Don’t Worry! ‘Doctor Who’ Is Still a British Show
For those of you outside of the U.K., you may have noticed new episodes of Doctor Who being advertised on your Disney+ homepage. But what does that mean?
On Saturday, November 25, the first of Doctor Who‘s three 60th-anniversary specials aired across the globe. “The Star Beast” saw the return of David Tennant as the Doctor, Catherine Tate as his hilarious, brave, and loyal companion Donna Noble, as well as the return of Russell T. Davies’ showrunning skills as he returns to helm the British cult science-fiction series for at least another two seasons. There’s plenty of Doctor Who madness to look forward to.
For the last 50 years, ABC has been the sole broadcaster of Doctor Who in the United States. So why did the new episode suddenly show up on Disney+? Well, the BBC, which has produced Doctor Who for the past 60 years, recently agreed to a ground-breaking distribution deal with Disney. While Doctor Who will remain exclusive to BBC One and BBC iPlayer in the U.K., Disney+ will be the sole distributor of all new Doctor Who episodes going forward worldwide. This means that, in any region where Disney+ is available, Whovians will be able to access the new episodes with more ease than ever before as long as one is subscribed to Disney’s streaming service.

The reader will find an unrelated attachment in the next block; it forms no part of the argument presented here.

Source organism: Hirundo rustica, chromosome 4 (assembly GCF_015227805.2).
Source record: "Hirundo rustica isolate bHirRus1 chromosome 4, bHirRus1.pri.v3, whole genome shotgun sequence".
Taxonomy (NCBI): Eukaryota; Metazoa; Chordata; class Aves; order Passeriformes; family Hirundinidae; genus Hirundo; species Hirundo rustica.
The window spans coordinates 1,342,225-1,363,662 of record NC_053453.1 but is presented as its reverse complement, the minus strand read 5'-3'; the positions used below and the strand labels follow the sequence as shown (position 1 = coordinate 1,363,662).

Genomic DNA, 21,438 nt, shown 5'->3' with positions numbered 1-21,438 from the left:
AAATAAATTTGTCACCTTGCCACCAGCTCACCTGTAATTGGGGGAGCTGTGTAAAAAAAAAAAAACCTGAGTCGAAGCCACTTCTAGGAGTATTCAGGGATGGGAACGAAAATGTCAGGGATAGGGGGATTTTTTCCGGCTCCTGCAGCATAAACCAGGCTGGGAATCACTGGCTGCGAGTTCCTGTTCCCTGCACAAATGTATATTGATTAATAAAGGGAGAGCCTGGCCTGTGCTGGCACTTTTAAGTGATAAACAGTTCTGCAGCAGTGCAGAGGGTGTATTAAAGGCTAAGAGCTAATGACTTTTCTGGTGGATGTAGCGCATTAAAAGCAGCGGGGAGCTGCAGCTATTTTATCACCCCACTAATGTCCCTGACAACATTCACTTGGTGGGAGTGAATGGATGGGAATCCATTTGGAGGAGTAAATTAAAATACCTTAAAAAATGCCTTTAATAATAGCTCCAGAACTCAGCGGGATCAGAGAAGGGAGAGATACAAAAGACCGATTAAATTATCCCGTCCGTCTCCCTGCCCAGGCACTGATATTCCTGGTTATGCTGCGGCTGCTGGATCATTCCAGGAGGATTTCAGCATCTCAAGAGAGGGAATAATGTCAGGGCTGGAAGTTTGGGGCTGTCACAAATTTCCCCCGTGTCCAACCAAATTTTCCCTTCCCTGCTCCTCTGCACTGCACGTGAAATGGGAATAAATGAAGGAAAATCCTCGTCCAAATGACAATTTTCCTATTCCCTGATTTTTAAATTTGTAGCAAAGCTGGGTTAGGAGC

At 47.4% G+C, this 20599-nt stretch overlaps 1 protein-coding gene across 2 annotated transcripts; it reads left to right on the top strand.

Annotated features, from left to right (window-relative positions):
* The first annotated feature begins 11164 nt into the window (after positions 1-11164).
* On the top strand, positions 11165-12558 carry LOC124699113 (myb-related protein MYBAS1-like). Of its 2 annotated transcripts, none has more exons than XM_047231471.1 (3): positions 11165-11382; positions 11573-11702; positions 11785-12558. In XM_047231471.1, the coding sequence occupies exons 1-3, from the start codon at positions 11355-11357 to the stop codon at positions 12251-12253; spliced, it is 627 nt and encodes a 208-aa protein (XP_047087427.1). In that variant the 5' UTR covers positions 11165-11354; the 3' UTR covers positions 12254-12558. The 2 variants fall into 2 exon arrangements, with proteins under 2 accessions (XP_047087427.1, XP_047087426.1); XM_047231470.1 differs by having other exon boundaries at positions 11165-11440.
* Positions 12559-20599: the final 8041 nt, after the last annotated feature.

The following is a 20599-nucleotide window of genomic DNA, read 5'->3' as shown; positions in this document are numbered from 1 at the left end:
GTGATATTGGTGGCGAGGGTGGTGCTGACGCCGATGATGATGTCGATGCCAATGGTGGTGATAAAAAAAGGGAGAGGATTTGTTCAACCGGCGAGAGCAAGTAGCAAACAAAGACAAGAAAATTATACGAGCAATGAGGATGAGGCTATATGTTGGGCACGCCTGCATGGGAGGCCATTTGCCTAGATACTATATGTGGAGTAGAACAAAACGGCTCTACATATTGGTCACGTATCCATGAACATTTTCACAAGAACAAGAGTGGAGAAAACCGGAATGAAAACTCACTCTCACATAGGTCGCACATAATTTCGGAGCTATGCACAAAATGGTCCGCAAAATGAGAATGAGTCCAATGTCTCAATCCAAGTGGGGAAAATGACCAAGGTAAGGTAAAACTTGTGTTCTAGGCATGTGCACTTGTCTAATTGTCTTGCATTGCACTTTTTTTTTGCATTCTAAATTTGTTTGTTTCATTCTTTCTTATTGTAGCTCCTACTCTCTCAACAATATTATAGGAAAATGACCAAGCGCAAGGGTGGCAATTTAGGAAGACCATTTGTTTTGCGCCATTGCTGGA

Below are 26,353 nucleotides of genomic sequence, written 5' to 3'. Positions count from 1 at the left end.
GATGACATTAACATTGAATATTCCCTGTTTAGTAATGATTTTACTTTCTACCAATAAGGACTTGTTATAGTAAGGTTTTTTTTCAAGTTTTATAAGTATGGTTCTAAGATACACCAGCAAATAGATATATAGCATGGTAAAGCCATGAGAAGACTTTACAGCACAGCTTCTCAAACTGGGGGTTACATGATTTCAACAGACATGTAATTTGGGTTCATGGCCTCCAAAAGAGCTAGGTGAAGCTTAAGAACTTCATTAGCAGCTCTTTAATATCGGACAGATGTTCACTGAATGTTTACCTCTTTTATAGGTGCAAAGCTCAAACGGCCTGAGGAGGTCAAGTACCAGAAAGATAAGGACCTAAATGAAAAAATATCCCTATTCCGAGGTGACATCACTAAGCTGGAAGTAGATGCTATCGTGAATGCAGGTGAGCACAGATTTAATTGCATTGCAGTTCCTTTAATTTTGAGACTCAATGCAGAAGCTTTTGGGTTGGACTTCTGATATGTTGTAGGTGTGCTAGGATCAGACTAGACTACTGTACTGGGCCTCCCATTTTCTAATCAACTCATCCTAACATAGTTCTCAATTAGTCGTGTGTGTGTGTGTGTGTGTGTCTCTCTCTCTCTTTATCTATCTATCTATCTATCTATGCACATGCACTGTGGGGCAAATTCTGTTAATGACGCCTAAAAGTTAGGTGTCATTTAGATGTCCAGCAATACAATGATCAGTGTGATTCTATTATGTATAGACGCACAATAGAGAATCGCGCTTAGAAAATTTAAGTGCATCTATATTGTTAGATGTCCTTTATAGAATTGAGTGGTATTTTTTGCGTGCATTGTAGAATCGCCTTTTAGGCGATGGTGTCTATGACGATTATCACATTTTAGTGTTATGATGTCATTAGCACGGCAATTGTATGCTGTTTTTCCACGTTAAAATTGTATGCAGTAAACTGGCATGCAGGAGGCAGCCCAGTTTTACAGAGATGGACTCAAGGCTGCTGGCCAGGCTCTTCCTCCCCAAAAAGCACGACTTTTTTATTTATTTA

Some viewers, however, might be worried that this means Disney is sinking their claws into Doctor Who. It has been reported, after all, that the new distribution deal has allowed the BBC to increase the show’s production budget significantly. But never fear—the BBC is retaining complete ownership over its flagship time-traveling series. Though the show will be partially produced by Bad Wolf Studios, per Gizmodo, “BBC Studios is ultimately responsible for delivering the show.” While Disney+ is allowed to distribute the program, they are not involved in its production whatsoever.
This is important. While the increased production budget will allow for grander sets, spectacular special effects, crazier worlds, bigger stars, and even more intricate storytelling, the reason Doctor Who is so popular is because it is a quintessentially British program. It is chaotic, messy, and joyously camp, a love letter to the sci-fi genre and British television. It needs British talent and British stars in charge of it the same way the Bond franchise does. Some things are inextricably tied to their origins, and Doctor Who is, without a doubt, one of those things.
It’s wonderful that Doctor Who will be more readily accessible than ever. This new era of the show can now reach millions more budding Whovians across the globe who may not have had a chance to fall in love with the Doctor’s crazy antics and his little blue spaceship before. It’s what the series deserves. Thankfully, though, it’ll be able to hold on to its goofy charm, that which has made it so beloved in the first place.
(featured image: BBC)
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